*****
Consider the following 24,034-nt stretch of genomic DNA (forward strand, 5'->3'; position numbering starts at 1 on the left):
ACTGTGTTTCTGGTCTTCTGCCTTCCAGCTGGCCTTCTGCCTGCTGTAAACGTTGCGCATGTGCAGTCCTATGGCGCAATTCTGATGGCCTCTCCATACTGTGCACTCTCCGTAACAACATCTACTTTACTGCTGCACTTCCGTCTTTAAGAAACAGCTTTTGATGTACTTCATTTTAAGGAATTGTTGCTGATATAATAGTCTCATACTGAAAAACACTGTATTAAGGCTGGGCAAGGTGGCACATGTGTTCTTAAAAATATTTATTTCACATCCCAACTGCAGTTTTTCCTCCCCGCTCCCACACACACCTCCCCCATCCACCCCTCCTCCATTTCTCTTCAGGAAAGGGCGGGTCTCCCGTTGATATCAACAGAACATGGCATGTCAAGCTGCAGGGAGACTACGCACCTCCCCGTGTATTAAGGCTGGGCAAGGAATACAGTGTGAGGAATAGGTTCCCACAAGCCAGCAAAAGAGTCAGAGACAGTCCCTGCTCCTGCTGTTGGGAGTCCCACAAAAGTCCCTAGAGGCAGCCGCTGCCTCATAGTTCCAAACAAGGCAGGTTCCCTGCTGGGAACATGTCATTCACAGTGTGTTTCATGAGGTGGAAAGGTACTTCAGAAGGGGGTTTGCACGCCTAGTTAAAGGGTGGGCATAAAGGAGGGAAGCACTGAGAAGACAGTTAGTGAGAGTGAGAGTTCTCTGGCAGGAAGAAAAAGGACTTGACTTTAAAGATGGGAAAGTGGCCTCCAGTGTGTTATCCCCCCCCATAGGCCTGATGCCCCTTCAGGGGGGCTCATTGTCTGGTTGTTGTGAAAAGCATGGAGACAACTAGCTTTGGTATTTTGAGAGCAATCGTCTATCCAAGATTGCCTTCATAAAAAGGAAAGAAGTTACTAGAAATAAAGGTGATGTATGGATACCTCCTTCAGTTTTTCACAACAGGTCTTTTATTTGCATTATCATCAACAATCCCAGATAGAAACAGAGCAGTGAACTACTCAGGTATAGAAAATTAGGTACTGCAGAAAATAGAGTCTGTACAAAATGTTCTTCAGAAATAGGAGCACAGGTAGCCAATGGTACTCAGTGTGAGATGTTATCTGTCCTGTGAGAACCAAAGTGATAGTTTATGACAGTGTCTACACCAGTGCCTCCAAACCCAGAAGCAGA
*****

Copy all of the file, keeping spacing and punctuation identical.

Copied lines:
Consider the following 24,034-nt stretch of genomic DNA (forward strand, 5'->3'; position numbering starts at 1 on the left):
ACTGTGTTTCTGGTCTTCTGCCTTCCAGCTGGCCTTCTGCCTGCTGTAAACGTTGCGCATGTGCAGTCCTATGGCGCAATTCTGATGGCCTCTCCATACTGTGCACTCTCCGTAACAACATCTACTTTACTGCTGCACTTCCGTCTTTAAGAAACAGCTTTTGATGTACTTCATTTTAAGGAATTGTTGCTGATATAATAGTCTCATACTGAAAAACACTGTATTAAGGCTGGGCAAGGTGGCACATGTGTTCTTAAAAATATTTATTTCACATCCCAACTGCAGTTTTTCCTCCCCGCTCCCACACACACCTCCCCCATCCACCCCTCCTCCATTTCTCTTCAGGAAAGGGCGGGTCTCCCGTTGATATCAACAGAACATGGCATGTCAAGCTGCAGGGAGACTACGCACCTCCCCGTGTATTAAGGCTGGGCAAGGAATACAGTGTGAGGAATAGGTTCCCACAAGCCAGCAAAAGAGTCAGAGACAGTCCCTGCTCCTGCTGTTGGGAGTCCCACAAAAGTCCCTAGAGGCAGCCGCTGCCTCATAGTTCCAAACAAGGCAGGTTCCCTGCTGGGAACATGTCATTCACAGTGTGTTTCATGAGGTGGAAAGGTACTTCAGAAGGGGGTTTGCACGCCTAGTTAAAGGGTGGGCATAAAGGAGGGAAGCACTGAGAAGACAGTTAGTGAGAGTGAGAGTTCTCTGGCAGGAAGAAAAAGGACTTGACTTTAAAGATGGGAAAGTGGCCTCCAGTGTGTTATCCCCCCCCATAGGCCTGATGCCCCTTCAGGGGGGCTCATTGTCTGGTTGTTGTGAAAAGCATGGAGACAACTAGCTTTGGTATTTTGAGAGCAATCGTCTATCCAAGATTGCCTTCATAAAAAGGAAAGAAGTTACTAGAAATAAAGGTGATGTATGGATACCTCCTTCAGTTTTTCACAACAGGTCTTTTATTTGCATTATCATCAACAATCCCAGATAGAAACAGAGCAGTGAACTACTCAGGTATAGAAAATTAGGTACTGCAGAAAATAGAGTCTGTACAAAATGTTCTTCAGAAATAGGAGCACAGGTAGCCAATGGTACTCAGTGTGAGATGTTATCTGTCCTGTGAGAACCAAAGTGATAGTTTATGACAGTGTCTACACCAGTGCCTCCAAACCCAGAAGCAGA